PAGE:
On Wednesday April 16, 2013, eight senators known as the “Gang of 8” presented the awaited Border Security, Economic Opportunity, and Immigration Modernization Act.  The Gang of 8 is composed of Senators: Marco Rubio (R-FL), John McCain (R-AZ), Bob Menendez (D-NJ), Richard Durbin (D-IL), Lindsey Graham (R-SC), Michael Bennet (D-CO), Jeff Flake (R-AZ), and Chuck Schumer (D-NY), who is the principal drafter of the Bill.  The proposed Act is the result of a bipartisan effort in the U.S. Senate that has been coming together since January of this year.  As suggested by its title, the Senate Bill is an attempt to modernize existing immigration laws.  Part of this modernization is to include a pathway to citizenship for undocumented immigrants. A path to citizenship is something that immigration rights advocates have long been lobbying for to members of Congress.  But according to these advocates and other critics, the Bill is not by any means perfect.  Supporters of immigration reform would have liked the Bill to be less stringent. Despite its apparent imperfections, immigration rights advocates also assure that the Bill is better than any other past effort at comprehensive immigration reform.  The last attempt at immigration reform was in 2007 during the second administration of former President George W. Bush.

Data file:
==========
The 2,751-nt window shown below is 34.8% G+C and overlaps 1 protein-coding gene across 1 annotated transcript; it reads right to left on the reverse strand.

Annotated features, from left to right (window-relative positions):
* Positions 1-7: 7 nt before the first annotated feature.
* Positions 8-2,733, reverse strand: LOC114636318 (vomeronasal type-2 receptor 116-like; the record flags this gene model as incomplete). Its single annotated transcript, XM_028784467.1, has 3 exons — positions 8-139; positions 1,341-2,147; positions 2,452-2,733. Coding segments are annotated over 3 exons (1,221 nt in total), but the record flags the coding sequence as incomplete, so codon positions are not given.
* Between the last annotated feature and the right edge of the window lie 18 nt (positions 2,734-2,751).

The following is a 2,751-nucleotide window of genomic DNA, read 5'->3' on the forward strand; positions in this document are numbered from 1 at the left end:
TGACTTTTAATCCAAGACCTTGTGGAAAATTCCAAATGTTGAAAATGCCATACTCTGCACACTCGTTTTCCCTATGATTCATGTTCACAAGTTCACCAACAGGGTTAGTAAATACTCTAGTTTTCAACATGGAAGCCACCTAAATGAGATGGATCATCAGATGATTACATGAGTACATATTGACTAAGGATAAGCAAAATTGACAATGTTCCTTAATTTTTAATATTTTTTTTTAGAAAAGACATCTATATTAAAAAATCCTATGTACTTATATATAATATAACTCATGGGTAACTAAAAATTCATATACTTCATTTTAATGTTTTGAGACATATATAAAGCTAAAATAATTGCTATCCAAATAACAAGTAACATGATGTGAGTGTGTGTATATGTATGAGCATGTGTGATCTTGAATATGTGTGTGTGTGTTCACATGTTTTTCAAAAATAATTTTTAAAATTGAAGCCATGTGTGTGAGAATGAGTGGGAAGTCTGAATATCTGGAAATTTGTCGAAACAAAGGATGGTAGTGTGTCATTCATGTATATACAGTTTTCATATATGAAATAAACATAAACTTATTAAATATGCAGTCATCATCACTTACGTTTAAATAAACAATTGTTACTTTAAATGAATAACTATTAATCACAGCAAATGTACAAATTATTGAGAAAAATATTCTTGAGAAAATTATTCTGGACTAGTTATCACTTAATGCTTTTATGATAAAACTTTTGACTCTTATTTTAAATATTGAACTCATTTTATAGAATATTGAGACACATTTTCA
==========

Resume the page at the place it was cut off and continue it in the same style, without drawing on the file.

• How is the Senate Bill Divided?
    • Border Security
      The first major part of the Bill covers border security at the southern border with Mexico.  Border security is further divided into two parts: (a) a security strategy and (b) a fencing strategy.

      • Comprehensive Border Security Strategy
        To achieve border security, the Bill proposes that the Department of Homeland Security implement the Comprehensive Southern Border Security Strategy.  This strategy would call for an expenditure of 3 billion dollars for an additional 3,500 Border Patrol agents and Customs and Border Protection Officers and additional surveillance capabilities, including aerial surveillance at high-risk sectors along the southern border.  A high-risk sector is identified as an area where there have been are more than 30,000 apprehensions per fiscal year.
      • Southern Border Fencing Strategy:
        An additional 1.5 billion dollars would be spent to fund and identify where additional fencing and surveillance technology shall be establishing along the Southern border. This part of the border security portion of the Bill would be known as the Southern Border Fencing Strategy.